LONDON (Reuters) - British health and safety officials said on Wednesday they would give the Ministry of Defence (MoD) a “Crown Censure” over the deaths of three soldiers during a grueling cross-country selection test for the elite Special Air Service (SAS).
The reservists, Lance Corporals Craig Roberts and Edward Maher and Corporal James Dunsby, died after an arduous march in rugged terrain on the Brecon Beacons, a remote area of central Wales, in July 2013 on one of the hottest days of the year.
They had been trying to complete a 16-mile (26-km) march in under nine hours, carrying heavy kit, as part of the selection process to join the SAS.
The Health and Safety Executive (HSE) said the MoD would have faced prosecution over the failures which led to the men’s deaths but it had immunity from any such action.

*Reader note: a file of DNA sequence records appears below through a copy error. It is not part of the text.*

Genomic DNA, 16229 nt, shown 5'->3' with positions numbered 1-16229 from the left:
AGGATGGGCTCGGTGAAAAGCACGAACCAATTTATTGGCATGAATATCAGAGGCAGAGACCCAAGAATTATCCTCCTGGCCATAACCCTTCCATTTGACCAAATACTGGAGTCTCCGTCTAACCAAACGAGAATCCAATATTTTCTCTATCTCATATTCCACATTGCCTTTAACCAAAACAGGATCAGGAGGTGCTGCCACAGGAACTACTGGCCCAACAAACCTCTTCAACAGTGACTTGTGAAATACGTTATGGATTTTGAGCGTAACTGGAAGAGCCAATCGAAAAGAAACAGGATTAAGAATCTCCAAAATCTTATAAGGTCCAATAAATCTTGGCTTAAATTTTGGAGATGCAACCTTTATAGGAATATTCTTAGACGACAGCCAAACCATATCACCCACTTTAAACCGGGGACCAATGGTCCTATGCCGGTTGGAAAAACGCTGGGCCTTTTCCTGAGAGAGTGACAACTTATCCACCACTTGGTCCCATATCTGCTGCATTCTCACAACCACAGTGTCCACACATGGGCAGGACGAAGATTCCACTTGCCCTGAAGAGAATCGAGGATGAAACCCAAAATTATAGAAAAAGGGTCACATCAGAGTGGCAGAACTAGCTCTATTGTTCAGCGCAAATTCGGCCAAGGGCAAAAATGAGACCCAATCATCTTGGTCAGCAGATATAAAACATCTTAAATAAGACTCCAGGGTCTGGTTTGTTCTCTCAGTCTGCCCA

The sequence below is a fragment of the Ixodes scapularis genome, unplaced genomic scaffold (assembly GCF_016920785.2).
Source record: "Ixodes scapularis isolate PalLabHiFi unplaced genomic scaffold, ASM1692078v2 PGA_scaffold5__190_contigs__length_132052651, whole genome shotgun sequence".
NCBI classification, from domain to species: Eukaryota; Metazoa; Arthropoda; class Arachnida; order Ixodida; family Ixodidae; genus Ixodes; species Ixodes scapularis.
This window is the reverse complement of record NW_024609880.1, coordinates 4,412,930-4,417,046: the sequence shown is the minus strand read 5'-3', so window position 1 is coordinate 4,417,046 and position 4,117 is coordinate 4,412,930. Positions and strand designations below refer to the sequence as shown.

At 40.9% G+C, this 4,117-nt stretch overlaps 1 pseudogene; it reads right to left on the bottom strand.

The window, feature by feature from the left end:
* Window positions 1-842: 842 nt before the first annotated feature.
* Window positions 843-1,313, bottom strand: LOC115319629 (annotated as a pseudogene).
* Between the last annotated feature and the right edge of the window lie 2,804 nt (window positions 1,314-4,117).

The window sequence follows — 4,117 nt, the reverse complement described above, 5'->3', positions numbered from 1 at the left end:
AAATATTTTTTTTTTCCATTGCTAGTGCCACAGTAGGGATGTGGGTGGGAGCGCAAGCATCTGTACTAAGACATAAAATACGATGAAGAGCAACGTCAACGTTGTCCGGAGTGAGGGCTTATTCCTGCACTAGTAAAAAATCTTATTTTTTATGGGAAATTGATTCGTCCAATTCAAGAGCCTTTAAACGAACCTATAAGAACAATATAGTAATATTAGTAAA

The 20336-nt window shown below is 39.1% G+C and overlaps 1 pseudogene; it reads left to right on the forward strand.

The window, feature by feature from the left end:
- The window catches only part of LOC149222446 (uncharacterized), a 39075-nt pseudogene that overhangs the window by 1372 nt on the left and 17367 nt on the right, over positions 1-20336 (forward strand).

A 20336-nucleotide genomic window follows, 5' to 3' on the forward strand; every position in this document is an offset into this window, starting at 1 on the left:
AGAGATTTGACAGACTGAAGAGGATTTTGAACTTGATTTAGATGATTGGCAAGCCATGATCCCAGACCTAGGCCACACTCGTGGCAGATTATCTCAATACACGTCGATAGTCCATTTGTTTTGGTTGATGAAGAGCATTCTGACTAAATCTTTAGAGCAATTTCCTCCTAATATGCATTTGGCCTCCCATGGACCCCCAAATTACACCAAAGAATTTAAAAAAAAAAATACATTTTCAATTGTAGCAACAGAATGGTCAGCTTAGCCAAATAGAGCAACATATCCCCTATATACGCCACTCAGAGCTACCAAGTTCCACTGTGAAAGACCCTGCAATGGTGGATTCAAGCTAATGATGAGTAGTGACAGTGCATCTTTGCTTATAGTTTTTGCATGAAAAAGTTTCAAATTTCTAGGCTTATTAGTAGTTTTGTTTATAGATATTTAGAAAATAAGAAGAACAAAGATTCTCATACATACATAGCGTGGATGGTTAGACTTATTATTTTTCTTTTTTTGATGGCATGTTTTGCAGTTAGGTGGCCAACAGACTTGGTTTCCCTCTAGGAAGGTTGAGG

A Crown Censure was therefore the most serious punishment open to the HSE, a rarely-used rebuke which is an official record of failing to meet standards set out in law but one which has no financial penalty.
“Health and safety is not about stopping people from doing dangerous work or being properly prepared for military duties,” said Neil Craig, the HSE head of operations.
“Military training is inherently hazardous. However, such testing needs to be managed effectively. The MoD has a duty to manage the risks during training exercises. It failed to do so on this occasion.”
A coroner overseeing an inquest into the deaths last year said there had been a catalog of mistakes, the risk assessment for the march had not been adequate and the response to the incident had been chaotic.
The MoD said it had made improvements to exercises and an inquiry was underway to learn lessons to ensure there was no recurrence.
“The MOD acknowledges this censure and has apologized for the failures identified,” a spokeswoman said.
Reporting by Michael Holden; editing by Kate Holton